Joint Ocean Ice Studies

 

Established in 2003, Joint Ocean Ice Studies (JOIS) is an international collaboration between Canada, the United States, and Japan that monitors oceanographic conditions in the Arctic via an annual month-long, scientific expedition aboard the icebreaker CCGS Louis S. St-Laurent. The program forms an important Canadian contribution to international Arctic climate research through the Beaufort Gyre Exploration Project (BGEP), a partnership with Woods Hole Oceanographic Institution (WHOI) scientists, and the Pan-Arctic Climate Investigation (PACI), a co-operation with Japan Agency for Marine-Earth Science and Technology (JAMSTEC) scientists.

Led by Fisheries and Oceans Canada scientist, Dr. Bill Williams, JOIS conducts annual surveys in the Beaufort Gyre – a portion of the southern Canada Basin, north of Alaska and the Yukon, whose water circulates in a clockwise direction. The study seeks to understand the impacts of climate change on the physical and geochemical environment of the Beaufort Gyre, as well as the corresponding biological responses.

The data collected is used to link perturbations in the Arctic to changes observed in the Beaufort Gyre, such as variations in freshwater content and sources, ice cover properties and distribution, water mass properties and distribution, ocean circulation, and ocean acidification

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Beaufort Gyre Exploration Project

The Canadian Basin with its Beaufort Gyre (BG) contains about 45,000 km3 of fresh water (Aagaard and Carmack, 1989). This is the major reservoir of fresh water stored in the Arctic Ocean and its volume is 10-15 times larger than the total annual river runoff to the Arctic Ocean, and at least two times larger than the amount of fresh water stored in the sea ice. What is the mechanism of fresh water accumulation in the BG? A release of only 5% of this fresh water is enough to cause a salinity anomaly with the magnitude of the Great Salinity Anomaly of the 1970s. This leads to other questions: What is the seasonal and interannual variability of freshwater content in the BG? and What is the role of the BG in the variability of freshwater export to the North Atlantic? There are no robust answers for these questions because the BG is one of the most hostile and inaccessible areas of the globe, so that most of it has never been measured or observed.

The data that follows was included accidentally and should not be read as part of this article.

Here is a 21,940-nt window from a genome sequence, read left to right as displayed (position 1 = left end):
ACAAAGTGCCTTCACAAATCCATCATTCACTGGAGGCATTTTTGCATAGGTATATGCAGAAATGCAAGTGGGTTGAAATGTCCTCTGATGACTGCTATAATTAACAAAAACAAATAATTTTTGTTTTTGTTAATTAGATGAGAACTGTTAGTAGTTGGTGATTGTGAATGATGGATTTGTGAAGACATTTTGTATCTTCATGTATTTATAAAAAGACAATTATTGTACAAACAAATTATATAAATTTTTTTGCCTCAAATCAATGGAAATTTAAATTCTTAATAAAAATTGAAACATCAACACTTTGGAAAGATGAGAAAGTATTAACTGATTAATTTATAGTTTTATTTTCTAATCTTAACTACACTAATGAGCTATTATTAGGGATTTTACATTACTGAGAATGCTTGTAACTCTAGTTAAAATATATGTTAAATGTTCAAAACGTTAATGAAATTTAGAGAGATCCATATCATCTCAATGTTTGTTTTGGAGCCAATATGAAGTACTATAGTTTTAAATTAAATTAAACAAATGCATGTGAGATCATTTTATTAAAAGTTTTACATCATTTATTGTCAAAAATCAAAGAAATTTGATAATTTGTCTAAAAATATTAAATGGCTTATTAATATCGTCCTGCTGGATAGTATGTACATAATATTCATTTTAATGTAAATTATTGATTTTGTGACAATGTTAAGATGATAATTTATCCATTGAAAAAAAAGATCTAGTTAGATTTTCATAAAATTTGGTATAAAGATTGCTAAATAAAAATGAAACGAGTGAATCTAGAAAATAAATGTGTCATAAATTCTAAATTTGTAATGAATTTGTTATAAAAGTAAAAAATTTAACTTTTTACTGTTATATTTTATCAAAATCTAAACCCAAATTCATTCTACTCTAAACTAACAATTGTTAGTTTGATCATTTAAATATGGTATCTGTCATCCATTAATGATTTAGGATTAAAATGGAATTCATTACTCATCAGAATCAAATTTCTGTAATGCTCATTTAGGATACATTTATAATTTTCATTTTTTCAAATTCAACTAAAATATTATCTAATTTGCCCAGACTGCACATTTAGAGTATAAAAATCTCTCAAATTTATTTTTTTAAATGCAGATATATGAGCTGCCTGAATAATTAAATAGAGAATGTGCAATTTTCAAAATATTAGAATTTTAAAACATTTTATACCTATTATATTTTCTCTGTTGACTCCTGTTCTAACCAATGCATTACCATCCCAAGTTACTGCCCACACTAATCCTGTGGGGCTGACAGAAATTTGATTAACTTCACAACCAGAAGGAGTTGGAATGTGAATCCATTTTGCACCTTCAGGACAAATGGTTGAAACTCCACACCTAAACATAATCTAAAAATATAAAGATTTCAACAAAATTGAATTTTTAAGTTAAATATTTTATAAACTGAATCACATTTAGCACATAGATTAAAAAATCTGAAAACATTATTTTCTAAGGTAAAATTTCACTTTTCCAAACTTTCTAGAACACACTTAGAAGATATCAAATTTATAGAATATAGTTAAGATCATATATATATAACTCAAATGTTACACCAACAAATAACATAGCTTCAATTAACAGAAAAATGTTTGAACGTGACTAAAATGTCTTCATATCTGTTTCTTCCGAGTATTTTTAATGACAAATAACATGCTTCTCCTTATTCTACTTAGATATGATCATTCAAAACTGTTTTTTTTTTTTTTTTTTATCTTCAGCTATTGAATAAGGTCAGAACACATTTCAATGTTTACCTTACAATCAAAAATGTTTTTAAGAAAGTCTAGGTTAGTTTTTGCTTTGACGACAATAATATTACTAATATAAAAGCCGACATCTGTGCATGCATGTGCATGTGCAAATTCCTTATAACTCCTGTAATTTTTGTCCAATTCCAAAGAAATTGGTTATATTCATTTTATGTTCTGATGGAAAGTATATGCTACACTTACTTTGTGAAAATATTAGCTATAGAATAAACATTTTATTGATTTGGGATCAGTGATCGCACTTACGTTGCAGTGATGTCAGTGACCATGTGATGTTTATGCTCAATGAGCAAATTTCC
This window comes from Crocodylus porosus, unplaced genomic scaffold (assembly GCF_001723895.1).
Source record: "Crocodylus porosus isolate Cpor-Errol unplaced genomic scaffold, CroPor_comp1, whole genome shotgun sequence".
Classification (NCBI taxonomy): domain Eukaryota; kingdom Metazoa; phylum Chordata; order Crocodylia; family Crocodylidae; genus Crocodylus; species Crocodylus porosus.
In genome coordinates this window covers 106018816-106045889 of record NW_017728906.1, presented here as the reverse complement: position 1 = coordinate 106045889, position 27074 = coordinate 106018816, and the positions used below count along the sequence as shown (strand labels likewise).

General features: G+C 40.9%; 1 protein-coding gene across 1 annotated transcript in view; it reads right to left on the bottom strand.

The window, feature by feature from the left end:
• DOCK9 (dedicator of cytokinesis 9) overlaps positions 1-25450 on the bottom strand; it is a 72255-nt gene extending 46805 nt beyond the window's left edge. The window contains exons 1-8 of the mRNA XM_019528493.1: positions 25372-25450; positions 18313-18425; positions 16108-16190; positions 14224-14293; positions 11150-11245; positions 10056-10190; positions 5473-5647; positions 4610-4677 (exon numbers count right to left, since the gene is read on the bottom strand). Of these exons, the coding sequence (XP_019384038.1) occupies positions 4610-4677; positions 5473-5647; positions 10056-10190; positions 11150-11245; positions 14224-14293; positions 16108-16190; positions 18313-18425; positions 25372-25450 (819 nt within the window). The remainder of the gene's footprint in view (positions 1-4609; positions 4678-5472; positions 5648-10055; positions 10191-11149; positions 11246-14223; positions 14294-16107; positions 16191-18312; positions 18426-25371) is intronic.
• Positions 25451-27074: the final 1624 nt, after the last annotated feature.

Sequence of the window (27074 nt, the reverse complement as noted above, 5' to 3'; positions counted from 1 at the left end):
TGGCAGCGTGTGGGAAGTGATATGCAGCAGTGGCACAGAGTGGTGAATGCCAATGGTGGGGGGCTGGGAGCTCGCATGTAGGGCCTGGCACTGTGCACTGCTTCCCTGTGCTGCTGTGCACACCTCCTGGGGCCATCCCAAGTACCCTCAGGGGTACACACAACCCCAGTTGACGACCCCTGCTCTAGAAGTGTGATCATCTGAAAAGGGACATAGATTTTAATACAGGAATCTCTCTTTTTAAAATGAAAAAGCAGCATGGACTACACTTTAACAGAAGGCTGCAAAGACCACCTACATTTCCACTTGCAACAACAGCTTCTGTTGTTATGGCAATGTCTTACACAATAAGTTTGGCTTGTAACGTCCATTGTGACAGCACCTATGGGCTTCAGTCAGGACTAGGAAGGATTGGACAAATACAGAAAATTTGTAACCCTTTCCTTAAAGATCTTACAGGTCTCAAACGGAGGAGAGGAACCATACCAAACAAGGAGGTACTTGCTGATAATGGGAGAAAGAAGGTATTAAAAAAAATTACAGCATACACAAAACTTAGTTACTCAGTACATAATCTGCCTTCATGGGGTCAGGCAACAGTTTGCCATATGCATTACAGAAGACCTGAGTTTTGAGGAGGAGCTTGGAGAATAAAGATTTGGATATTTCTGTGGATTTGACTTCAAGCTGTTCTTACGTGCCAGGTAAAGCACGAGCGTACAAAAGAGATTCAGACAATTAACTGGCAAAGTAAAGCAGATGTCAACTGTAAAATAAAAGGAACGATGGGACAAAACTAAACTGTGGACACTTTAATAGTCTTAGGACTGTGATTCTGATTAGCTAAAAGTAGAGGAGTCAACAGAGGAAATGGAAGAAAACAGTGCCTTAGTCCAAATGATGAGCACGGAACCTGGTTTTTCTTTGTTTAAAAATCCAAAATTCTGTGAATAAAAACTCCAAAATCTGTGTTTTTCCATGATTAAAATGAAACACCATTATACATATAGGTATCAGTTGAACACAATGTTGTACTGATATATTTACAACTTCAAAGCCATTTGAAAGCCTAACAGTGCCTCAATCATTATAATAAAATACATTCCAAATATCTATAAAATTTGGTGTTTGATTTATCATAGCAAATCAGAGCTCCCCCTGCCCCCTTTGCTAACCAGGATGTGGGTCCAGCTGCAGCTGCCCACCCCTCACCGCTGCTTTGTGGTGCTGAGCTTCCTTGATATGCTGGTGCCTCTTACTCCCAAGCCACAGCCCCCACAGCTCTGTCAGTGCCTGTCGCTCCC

The major goal of this project is to investigate basin-scale mechanisms regulating freshwater content in the Arctic Ocean and particularly in the BG. The major hypothesis of the project is that the BG accumulates a significant amount of fresh water from different sources under anticyclonic (clockwise) wind forcing, and then releases this fresh water when this forcing weakens or changes direction to a cyclonic (counterclockwise) rotation. This accumulation and release mechanism could be responsible for the observed salinity anomalies in the North Atlantic and for a decadal scale variability of the Arctic system as the BG may both filter annual river inputs and pulse freshwater outflows. 

In the summer of 2003 we (1) established the BG observational program with Fiona McLaughlin and Eddy Carmack from Fisheries and Oceans Canada at the Institute of Ocean Sciences (click here to see study area and observational system design) to measure freshwater content (in sea ice and in the ocean) and freshwater fluxes in the BG using moorings, drifting buoys, and remote sensing; (2) started analyzing all available historical data for the area using Russian, US and international data archives; and (3) began modeling processes of freshwater accumulation and release using ideal and real-time numerical and laboratory models in collaboration with scientists working in the Arctic Ocean Model Intercomparison Project (AOMIP).
 

Moorings provide us with time series of temperature, salinity, currents, sea ice draft, and bottom pressure (sea surface heights). Conventional mooring systems containing a McLane Moored Profiler (MMP) used to sample currents and hydrographic data from 50 to 2050 m with a 17 hour time interval. In addition, an ASL Environmental Sciences 420kHz upward-looking sonar (ULS) provides information about sea ice draft, and a high accuracy bottom pressure recorder (BPR) measures sea level height variability and near bottom (3800 m) seawater temperature. Each mooring consists of a surface flotation package at 50 m depth housing a ULS, a mooring cable containing the MMP, and dual acoustic releases and BPR immediately above the anchor.